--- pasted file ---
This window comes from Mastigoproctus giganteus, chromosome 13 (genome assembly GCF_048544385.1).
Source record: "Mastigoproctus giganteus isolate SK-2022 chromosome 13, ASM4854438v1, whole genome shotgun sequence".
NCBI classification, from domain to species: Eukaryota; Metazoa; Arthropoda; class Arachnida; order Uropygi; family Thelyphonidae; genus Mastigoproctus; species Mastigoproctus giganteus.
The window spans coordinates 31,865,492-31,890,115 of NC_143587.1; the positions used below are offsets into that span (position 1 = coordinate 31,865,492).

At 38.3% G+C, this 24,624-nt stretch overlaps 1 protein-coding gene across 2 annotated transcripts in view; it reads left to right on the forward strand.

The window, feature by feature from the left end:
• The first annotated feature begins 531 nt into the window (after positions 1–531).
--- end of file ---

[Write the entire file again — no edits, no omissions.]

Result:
This window comes from Mastigoproctus giganteus, chromosome 13 (genome assembly GCF_048544385.1).
Source record: "Mastigoproctus giganteus isolate SK-2022 chromosome 13, ASM4854438v1, whole genome shotgun sequence".
NCBI classification, from domain to species: Eukaryota; Metazoa; Arthropoda; class Arachnida; order Uropygi; family Thelyphonidae; genus Mastigoproctus; species Mastigoproctus giganteus.
The window spans coordinates 31,865,492-31,890,115 of NC_143587.1; the positions used below are offsets into that span (position 1 = coordinate 31,865,492).

At 38.3% G+C, this 24,624-nt stretch overlaps 1 protein-coding gene across 2 annotated transcripts in view; it reads left to right on the forward strand.

The window, feature by feature from the left end:
• The first annotated feature begins 531 nt into the window (after positions 1–531).